Christian Cooper and his sister Melody have been marching against injustice since before they were old enough to walk. But they never imagined howwould sweep them up in a national crisis.
Christian, a 57-year-old, Harvard-educated science editor, was bird watching in a wooded area of New York's Central Park called the Ramble, when he encountered a woman whose dog was running loose.
"I said, 'Excuse me, ma'am, but dogs in the Ramble have to be on the leash at all times'... And she said, 'Well, the dog runs are closed.'"
"What made you pull out the phone and start recording it?" asked "CBS This Morning" co-host Gayle King.
"Well, that's a little bit of the irony, it had nothing to do with race," Christian replied. "It was just a conflict between a dog-walker and a birder."
When Christian asked the woman, coincidentally named Amy Cooper, not to come close to him, she threatened to call the cops. When he encouraged her to do so, she responded, "I'm going to tell them there's an African American man threatening my life."
"She basically … pulled the pin on the race grenade and tried to lob it at me," Christian told King.
"She says though at one point that you said to her, 'Look, if you're gonna do what you want, I'm gonna do what I want, and you're not going to like it,'" King said.
"That's absolutely true," Christian responded, adding that he only planned to offer a treat to the dog to get the owner to leash it. He said it was an old birdwatcher's trick that dog owners tend to resent.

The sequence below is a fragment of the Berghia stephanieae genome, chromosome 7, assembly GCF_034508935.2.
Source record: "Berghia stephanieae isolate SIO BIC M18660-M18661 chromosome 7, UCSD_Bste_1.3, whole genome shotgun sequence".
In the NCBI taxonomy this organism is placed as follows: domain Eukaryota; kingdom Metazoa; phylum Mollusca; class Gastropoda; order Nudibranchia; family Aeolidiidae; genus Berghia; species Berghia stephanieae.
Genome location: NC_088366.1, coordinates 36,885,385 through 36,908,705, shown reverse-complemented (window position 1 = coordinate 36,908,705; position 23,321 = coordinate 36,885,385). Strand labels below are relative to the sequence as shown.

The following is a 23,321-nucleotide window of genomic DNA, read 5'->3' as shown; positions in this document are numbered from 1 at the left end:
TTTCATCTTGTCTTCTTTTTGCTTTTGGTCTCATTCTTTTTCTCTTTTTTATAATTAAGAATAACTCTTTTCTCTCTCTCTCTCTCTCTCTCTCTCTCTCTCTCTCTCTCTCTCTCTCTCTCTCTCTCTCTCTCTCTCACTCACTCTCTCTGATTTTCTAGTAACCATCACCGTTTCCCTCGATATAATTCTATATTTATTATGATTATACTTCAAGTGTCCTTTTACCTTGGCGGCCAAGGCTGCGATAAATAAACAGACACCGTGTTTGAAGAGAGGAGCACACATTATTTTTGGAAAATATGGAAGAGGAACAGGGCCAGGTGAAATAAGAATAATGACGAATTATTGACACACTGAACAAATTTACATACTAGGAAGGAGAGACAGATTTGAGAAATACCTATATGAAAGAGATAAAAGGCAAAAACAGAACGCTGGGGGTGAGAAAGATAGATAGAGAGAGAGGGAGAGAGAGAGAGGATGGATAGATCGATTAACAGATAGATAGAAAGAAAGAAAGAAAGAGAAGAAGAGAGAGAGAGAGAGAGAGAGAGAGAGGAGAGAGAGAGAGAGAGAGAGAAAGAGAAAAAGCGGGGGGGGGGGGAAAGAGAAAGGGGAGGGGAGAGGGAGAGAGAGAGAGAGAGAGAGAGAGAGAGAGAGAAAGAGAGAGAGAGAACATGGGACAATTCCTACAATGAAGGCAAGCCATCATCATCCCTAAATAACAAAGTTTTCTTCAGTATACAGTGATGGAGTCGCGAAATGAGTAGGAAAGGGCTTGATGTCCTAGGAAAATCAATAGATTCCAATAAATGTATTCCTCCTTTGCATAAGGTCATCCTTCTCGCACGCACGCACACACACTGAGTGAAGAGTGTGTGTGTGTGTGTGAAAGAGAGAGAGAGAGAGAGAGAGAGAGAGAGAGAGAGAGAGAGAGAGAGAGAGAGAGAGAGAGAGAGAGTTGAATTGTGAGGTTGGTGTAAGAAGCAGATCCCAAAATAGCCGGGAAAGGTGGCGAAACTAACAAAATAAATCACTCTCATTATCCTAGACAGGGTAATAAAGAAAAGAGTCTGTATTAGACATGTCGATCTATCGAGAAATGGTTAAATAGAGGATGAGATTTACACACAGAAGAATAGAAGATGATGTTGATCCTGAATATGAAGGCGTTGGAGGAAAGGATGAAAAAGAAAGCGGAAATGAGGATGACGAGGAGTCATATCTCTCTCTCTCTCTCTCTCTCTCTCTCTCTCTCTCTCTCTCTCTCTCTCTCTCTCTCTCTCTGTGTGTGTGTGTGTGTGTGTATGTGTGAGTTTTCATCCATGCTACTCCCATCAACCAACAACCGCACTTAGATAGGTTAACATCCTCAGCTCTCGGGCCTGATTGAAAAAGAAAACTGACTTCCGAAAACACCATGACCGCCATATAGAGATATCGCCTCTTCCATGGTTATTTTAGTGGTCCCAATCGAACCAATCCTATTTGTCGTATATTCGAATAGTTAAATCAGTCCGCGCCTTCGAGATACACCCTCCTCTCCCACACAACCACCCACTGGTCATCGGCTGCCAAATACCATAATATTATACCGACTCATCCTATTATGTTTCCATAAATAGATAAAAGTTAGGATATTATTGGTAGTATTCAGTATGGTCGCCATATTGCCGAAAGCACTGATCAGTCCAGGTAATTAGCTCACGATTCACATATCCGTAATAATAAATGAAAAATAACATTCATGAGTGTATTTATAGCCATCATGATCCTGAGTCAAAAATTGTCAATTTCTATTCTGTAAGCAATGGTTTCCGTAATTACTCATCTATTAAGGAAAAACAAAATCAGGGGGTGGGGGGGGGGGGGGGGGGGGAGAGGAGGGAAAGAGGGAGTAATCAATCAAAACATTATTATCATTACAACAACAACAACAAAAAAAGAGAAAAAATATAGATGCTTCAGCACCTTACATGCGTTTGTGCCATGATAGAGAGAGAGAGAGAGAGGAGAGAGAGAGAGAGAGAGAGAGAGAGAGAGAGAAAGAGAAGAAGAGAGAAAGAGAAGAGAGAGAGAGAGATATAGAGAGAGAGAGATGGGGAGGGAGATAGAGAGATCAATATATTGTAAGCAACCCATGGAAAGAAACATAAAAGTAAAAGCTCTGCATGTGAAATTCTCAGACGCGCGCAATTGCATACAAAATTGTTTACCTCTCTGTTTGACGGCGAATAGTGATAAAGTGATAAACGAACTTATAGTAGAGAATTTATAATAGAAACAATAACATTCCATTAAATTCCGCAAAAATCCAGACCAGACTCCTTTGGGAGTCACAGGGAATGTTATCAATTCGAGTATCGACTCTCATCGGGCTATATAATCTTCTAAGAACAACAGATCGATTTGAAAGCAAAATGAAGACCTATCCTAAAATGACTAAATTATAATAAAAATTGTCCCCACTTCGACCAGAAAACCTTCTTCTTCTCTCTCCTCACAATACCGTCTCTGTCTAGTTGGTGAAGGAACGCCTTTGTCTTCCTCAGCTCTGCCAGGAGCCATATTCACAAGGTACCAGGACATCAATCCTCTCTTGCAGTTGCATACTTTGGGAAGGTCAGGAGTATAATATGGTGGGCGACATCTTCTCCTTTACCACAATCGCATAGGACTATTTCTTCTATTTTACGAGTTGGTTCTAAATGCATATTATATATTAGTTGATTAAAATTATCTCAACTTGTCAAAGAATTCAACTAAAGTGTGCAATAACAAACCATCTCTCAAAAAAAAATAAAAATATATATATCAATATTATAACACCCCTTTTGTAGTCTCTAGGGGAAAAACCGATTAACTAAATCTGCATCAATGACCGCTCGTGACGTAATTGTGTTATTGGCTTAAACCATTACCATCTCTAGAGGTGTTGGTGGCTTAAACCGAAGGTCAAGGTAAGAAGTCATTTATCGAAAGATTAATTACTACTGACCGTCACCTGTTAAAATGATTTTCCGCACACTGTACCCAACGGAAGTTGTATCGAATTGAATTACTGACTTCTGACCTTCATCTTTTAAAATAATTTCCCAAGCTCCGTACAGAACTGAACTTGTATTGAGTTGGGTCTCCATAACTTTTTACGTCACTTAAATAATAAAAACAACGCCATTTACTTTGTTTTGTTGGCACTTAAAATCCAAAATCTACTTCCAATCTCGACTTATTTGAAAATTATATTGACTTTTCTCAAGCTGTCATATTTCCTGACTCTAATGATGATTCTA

"At the point that she makes that phone call, it's very clear that, you know, there is no physical threat to her at all," Christian said. "It's the iPhone and the dog treats."
He added that the woman knew exactly what to say to get police to respond. In the video, the woman can be heard saying, "There is an African American man, I am in Central Park, he is recording me and threatening myself and my dog."
"She was going to tap into a deep, deep dark vein of racism, of racial bias that runs through this country … and has for centuries," he said.
By the time police arrived, Christian and Amy were both gone. Melody, a writer, was stunned and put the video on Twitter.
"All I could think of was the police arriving and throwing him to the ground and putting him in a chokehold," she said.
"Why did you think we all needed to see what had happened to your brother?" King asked.
"I had seen videos like this before," Melody said. "I'm through with it. I'm through with the ... weaponization of white women's tears... And there's a history of it from Emmett Till, which we all know."
Emmett Till was a 14-year-old savagely murdered in Mississippi back in 1955 after he whistled at a white woman. But she testified in court that he grabbed her and made sexual advances. There's a history of white women falsely accusing black men.
"It hit home, it struck a chord for me to see my own brother put through that," Melody said.
Decades after Till's murder, Christian and Melody said many black people in America still tiptoe through daily life.
"There's a reason why I've never worn contact lenses," Christian said.
"What do you mean?" King asked.
"Because people react differently to a black man who wears little round nerdy eyeglasses than to one who doesn't," he responded.
Amy Cooper was. She released a written apology to Christian, which reads in part, "I hope that a few mortifying seconds in a lifetime of forty years will not define me in his eyes."
"I don't know whether she's a racist or not," Christian said. "I don't know her life. I don't know how she lives it. That act was unmistakably racist even if she didn't realize it in the moment."
"I'm not sure someone's life should be defined by 60 seconds of poor judgment," he added.
Melody disagreed. "I think he is very much taking the higher road," she said. "His point of view is a little bit different than mine."
Either way, Melody said she believes defeating racism in America requires everyone to play a part.
"If you're in the office and you hear someone making a racist comment, call it out," she said.
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